I put my old Silvertone guitar up for sale and advertised it at a hundred dollars in the local Penny Saver. A young guy called about it then came to the house. He could play some. Not stuff I'd ever heard, but not bad stuff. He asked me, “Is there any wiggle room on the hundred? I'd have to put new strings on it.”
I said, “Yeah, I can wiggle down to ninety bucks. And I got a new set of Martin strings you can have. This old guitar has a lot of history. If you wanna buy it, you got to hear the story that goes with it.”
The kid looked a bit dubious about that, but he agreed. I poured us both iced teas and we went out on the front porch and sat on the swing. I use to play that guitar out there a lot. I played the kid a couple verses of 'Step It Up And Go,' and then started in on the story.
Johnny Gillespie and I went out to Rapid City in the summer of 75' for a Waylon Jennings concert and to see the Black Hills. Great concert and I loved it up there around Sylvan Lake and the Custer area. We saw Buffalo, Mount Rushmore and most of the usual stuff.
We came down out of South Dakota through the Pine Ridge Indian Reservation. Not the best place to break down, but that's where the car overheated. We were driving my 63' Chevy Biscayne. Medium blue, four door, six cylinders, three on the tree, upholstery pretty much destroyed by a beagle I left in the car one time. The sides of the body were beat to heck. It had been my grand dad's and toward the end of his driving days, it made a lot of contact with the sides of the garage.
We found a little gas station and bought some radiator stop leak. We filled the radiator up with straight water and made it down into Nebraska. We were heading back to Iowa on Nebraska Highway 20 which runs West to East up near the South Dakota border. Pretty country. A lot of cows and not a lot of people. We were crossing Cherry County, which looked huge on the map. Like a square fifty miles by fifty miles and five piss-ant little towns until we got to Valentine, which was bigger.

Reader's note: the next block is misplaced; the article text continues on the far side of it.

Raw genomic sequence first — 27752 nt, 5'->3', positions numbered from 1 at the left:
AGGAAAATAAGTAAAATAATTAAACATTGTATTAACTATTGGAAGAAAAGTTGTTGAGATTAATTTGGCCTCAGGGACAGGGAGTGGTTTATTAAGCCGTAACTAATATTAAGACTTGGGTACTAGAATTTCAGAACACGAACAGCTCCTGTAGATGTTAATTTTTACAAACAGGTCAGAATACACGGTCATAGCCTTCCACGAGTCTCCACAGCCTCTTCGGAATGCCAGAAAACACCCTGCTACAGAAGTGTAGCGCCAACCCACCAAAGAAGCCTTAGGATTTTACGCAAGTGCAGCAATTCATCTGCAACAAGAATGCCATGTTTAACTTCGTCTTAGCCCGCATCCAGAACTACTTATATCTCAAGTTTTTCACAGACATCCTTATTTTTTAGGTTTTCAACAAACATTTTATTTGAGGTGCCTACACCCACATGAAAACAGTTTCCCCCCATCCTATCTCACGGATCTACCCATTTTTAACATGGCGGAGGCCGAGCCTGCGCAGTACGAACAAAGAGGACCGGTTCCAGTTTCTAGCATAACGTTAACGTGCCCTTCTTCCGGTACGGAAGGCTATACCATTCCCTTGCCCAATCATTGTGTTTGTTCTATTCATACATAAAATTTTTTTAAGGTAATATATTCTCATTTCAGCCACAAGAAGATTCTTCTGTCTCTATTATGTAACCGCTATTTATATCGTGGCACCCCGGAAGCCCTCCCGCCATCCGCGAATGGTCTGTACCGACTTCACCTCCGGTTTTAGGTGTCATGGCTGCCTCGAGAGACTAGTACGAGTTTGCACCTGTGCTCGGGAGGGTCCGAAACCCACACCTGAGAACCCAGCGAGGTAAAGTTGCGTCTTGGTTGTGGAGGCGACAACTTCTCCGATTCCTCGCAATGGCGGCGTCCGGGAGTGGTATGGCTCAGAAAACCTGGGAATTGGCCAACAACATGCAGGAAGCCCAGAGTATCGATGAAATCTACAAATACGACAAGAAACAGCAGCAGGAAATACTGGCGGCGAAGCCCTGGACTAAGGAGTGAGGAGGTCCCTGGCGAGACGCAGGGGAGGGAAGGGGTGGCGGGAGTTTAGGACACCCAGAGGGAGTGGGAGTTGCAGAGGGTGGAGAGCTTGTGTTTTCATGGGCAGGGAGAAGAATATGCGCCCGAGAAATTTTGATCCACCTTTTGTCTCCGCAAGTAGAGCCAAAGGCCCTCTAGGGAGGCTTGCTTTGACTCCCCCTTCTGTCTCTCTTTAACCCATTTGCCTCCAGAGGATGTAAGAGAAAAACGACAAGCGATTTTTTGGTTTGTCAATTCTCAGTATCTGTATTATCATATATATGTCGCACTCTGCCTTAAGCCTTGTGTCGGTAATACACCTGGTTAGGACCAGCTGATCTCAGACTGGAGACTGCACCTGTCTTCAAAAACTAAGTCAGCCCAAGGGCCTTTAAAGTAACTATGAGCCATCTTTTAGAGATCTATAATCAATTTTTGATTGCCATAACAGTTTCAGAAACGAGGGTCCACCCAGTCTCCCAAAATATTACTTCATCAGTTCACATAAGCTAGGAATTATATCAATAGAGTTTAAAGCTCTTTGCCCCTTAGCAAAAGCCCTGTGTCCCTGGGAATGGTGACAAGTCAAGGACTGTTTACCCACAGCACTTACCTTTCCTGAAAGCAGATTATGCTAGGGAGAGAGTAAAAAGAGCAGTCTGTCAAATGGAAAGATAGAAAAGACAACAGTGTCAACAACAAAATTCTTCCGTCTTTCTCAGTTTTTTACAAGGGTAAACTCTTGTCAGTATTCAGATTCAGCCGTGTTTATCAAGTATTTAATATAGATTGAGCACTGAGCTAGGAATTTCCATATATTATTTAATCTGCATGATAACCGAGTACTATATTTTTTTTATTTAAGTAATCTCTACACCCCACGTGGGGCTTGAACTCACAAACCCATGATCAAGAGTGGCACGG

Between us, me and Johnny had enough money for gas to get home and to maybe eat somewhere. That was if we had no breakdowns. We had a Styrofoam cooler with five cans of Coors, five hot dogs and four buns. Then the heat gauge topped out and steam started wafting up out of the hood. We refilled the radiator with coolers full of creek water and babied the Chevy into Valentine. Where the heat gauge topped out again. Shit!
We rolled into a tiny little Sinclair station with two ancient gas pumps, An old guy in a faded red cowboy shirt and trucker hat came out and talked to us. Funny, me and Johnny had on cowboy shirts and trucker hats too. That's what the young guys wore back then. Country rock was big.
Gees, this old guy had to have been near eighty. We got the Chevy into his one service bay and he sent me and Johnny into the office which was about eight feet by eight feet and crammed full with a candy machine, cigarette machine, ancient cash register, a few tires ~ and propped against the counter was this very guitar. It had a yellow piece of paper on it that said, ' For Sale - $25 - to the rite byer'.
The old gas station guy, his name was Cecil, was poking around on the Chevy's radiator. I asked him, “Mind if I try this guitar?”
He said, “Go ahead, son. But treat her gentle.”
I didn't have my own guitar but had been learning on Bob Snyder's. I knew a one finger G chord a D and A7. I could play like three songs. You Are My Sunshine was my specialty and I'd been trying to learn Me and My Bobby McGee.
Cecil came in while I was playing and inquired, “You put a bunch of stop leak in that radiator?”
“Yup. Three cans in the last week.”
“Well, boy, it stopped up the whole radiator cept' the one bad leak. That radiator has had it.”
Cecil made a call and found a used radiator and would put it in for us pretty reasonable, but we didn't have the money for that. The Chevy had almost a hundred thousand miles on it and that was a lot for a car in those days. I asked Cecil if he could give me thirty bucks for the Chevy. That's about what the junk yard price would have been.
He said, “Maybe. You like that old guitar?”
I sensed a deal in the making and pictured us hitchhiking back to Iowa with the old guitar in hand. That seemed cool at the time. I said, “Sure.”
Cecil pushed up the brim of his Caterpillar trucker hat, scratched his chin and said, “You might be the right feller for that guitar.”
Then he proceeded to tell me about it. He said, “Well, sir. That guitar belonged to my dear old friend, Shorty Schwarte. His real name was Vernon and he was over six feet tall, but folks called him Shorty. He was a for sure real cowboy, born in a Soddy here in Cherry County in the year eighteen and 99. He wanted to go fight in the first world war, but he had a real gimpy leg from getting hooked by a steer when he was just a little shaver.
Shorty bought that guitar brand new from the Sears catalog. That Silverone was made in 55' in Chicago, Illinois, U.S. of A. Shorty loved that guitar and played the tar out of it. He played You Are My Sunshine, just like you was just playing. He played all them old cowboy songs like I Ride An Old Paint and Streets Of Laredo and Red River Valley. He died this last winter. I know he wanted somebody that would play them old songs to have this. Would you be that feller?”
I picked that guitar back up and played and sang him the first song I ever learned. A two chorder. Down In The Valley.
That did it. The deal was done. I traded that Chevy for the Silvertone and a five dollar bill. Johnny and I hitchhiked home. And that was a whole another adventure.